A symbolic link (or symlink) is a file that points to another file. Symlinks are very useful for linking files that continually move about, or to link library dependencies to their appropriate location. As an example, assume there is a file that continually changes in location. Instead of remembering the new location every single time, it is more appropriate to create a symlink and update this link whenever the file's location changes. This way, users don't have to worry about where the file is, or even be aware of it's location change, as the symlink file will point them to the right place.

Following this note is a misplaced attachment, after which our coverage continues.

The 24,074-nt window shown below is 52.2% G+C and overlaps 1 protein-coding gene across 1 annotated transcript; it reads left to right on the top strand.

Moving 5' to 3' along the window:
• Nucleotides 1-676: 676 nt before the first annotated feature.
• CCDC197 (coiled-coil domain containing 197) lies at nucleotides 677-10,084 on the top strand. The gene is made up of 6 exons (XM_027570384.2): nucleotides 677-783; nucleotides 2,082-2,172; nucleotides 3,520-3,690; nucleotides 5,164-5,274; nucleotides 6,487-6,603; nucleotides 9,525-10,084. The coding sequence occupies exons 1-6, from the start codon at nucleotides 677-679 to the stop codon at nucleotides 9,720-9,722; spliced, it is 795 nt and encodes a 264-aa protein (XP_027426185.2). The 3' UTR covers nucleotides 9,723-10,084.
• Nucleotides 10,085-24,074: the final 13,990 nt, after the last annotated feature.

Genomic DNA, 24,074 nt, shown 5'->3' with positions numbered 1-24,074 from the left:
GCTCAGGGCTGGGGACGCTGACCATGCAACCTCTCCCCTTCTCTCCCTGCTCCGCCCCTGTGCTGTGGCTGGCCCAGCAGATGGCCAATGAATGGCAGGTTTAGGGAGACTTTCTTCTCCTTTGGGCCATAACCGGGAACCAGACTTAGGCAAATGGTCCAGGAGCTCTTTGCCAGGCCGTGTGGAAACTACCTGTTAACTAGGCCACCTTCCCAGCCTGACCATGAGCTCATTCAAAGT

A symlink is created using the command below. The filename refers to the file you wish to access, while linkname refers to the name of the symlink file.
ln -s filename linkname
In the example below, a symlink is created in a public directory to point to a file inside a user's account. By doing this, others can view the file via the symlink without physically accessing the file itself:
% ln -s ~/public_html/link2dvd.txt mylink
A symlink can be identified by running the ls command. Everything after the -> refers to the file the link is pointing to.
% ls -al mylink 0 lrwxrwxrwx 1 angies angies 47 Mar 12 14:26 mylink -> /import/kamen/1/angies/public_html/link2dvd.txt
A symlink can be deleted like a normal file:
% rm mylinkLoc Van Huynh 2007-03-15